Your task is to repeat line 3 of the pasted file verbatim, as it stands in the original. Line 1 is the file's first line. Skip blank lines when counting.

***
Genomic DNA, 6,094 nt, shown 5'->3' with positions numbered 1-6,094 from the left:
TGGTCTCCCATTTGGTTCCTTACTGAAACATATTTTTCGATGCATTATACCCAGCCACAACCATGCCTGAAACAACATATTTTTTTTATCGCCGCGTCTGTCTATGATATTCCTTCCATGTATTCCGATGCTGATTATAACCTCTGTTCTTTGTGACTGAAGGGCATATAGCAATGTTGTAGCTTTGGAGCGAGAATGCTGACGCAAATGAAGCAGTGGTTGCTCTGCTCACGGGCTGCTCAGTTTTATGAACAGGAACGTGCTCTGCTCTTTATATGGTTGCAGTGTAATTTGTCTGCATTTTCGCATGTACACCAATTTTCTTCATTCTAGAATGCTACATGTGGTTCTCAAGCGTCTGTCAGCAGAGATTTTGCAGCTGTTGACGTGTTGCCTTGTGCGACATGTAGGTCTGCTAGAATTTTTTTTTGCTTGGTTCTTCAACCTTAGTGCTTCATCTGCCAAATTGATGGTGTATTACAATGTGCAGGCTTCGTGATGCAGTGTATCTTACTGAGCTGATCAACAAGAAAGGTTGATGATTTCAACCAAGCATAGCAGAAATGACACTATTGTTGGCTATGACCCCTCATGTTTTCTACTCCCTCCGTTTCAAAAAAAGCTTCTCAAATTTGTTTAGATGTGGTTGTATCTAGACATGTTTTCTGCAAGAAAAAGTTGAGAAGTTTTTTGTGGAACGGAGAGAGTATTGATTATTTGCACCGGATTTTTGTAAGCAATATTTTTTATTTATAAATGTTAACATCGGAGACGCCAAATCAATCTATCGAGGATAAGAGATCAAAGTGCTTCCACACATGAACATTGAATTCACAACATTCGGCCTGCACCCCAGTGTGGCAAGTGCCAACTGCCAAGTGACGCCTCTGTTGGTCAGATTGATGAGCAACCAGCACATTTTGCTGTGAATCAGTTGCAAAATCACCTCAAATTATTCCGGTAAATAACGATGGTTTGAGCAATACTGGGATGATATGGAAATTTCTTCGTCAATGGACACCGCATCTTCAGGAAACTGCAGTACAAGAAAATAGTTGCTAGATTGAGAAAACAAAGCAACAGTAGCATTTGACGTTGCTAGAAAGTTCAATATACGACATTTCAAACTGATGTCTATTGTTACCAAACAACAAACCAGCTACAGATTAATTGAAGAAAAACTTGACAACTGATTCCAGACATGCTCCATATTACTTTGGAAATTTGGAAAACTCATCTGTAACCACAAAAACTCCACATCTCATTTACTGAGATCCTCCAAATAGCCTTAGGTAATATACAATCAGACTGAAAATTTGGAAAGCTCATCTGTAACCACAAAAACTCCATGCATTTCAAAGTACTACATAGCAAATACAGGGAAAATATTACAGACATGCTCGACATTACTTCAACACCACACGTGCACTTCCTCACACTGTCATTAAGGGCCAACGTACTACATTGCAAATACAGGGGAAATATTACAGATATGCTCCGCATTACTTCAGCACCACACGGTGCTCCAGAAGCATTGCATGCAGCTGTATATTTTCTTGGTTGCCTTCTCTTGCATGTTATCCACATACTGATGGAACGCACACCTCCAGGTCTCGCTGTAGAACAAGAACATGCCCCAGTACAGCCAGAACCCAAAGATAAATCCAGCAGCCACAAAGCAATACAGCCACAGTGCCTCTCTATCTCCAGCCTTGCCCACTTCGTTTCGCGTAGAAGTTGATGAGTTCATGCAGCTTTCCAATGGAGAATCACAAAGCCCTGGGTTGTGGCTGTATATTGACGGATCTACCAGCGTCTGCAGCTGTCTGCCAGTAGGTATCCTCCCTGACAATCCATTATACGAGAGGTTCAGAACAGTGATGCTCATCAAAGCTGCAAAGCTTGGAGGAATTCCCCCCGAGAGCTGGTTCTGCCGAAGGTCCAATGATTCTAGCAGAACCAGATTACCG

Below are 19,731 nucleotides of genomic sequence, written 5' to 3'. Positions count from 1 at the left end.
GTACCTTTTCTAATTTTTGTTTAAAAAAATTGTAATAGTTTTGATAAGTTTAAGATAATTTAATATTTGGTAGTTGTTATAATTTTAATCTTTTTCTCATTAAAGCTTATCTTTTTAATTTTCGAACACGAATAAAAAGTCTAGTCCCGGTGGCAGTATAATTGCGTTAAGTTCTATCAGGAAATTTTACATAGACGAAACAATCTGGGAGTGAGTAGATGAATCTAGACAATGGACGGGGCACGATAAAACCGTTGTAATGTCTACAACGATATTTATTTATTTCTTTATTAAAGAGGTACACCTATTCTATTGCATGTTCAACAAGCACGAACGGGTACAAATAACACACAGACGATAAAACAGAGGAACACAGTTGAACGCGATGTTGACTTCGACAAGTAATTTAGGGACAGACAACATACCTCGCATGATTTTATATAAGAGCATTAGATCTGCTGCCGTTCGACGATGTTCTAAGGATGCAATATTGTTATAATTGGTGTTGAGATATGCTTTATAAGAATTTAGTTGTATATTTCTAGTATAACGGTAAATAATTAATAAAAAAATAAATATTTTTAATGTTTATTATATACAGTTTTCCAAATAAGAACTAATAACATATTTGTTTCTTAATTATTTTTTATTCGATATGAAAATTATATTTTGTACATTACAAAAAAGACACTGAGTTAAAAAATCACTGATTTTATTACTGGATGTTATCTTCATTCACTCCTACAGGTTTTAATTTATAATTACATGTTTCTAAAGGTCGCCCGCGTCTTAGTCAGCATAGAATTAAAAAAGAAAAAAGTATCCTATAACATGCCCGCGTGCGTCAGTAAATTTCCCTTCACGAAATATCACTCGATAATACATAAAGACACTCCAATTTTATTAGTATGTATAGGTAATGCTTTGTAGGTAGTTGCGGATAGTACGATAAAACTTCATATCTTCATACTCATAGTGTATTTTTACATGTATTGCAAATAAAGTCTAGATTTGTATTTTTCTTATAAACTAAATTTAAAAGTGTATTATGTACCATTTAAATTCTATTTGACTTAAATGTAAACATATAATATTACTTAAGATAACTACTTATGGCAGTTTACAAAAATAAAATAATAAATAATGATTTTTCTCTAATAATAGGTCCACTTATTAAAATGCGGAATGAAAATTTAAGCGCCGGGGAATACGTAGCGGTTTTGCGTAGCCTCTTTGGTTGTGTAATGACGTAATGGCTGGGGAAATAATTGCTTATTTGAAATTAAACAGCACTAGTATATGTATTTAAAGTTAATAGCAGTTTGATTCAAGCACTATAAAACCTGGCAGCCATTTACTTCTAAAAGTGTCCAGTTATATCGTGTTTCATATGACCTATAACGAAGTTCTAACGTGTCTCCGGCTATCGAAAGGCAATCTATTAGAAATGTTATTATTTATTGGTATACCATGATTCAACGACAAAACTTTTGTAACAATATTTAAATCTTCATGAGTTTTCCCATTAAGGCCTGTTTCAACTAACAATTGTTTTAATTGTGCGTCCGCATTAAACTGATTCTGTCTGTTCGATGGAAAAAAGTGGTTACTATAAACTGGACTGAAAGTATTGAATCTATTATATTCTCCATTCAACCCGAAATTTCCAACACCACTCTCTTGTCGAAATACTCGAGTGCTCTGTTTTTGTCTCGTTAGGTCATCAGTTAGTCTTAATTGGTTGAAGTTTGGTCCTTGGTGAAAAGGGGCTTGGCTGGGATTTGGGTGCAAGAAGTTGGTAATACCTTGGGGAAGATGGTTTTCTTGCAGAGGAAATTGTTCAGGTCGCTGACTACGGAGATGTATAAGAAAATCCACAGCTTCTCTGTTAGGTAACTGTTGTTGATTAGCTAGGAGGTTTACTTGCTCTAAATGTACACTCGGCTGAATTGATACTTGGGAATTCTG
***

Below are 19,731 nucleotides of genomic sequence, written 5' to 3'. Positions count from 1 at the left end.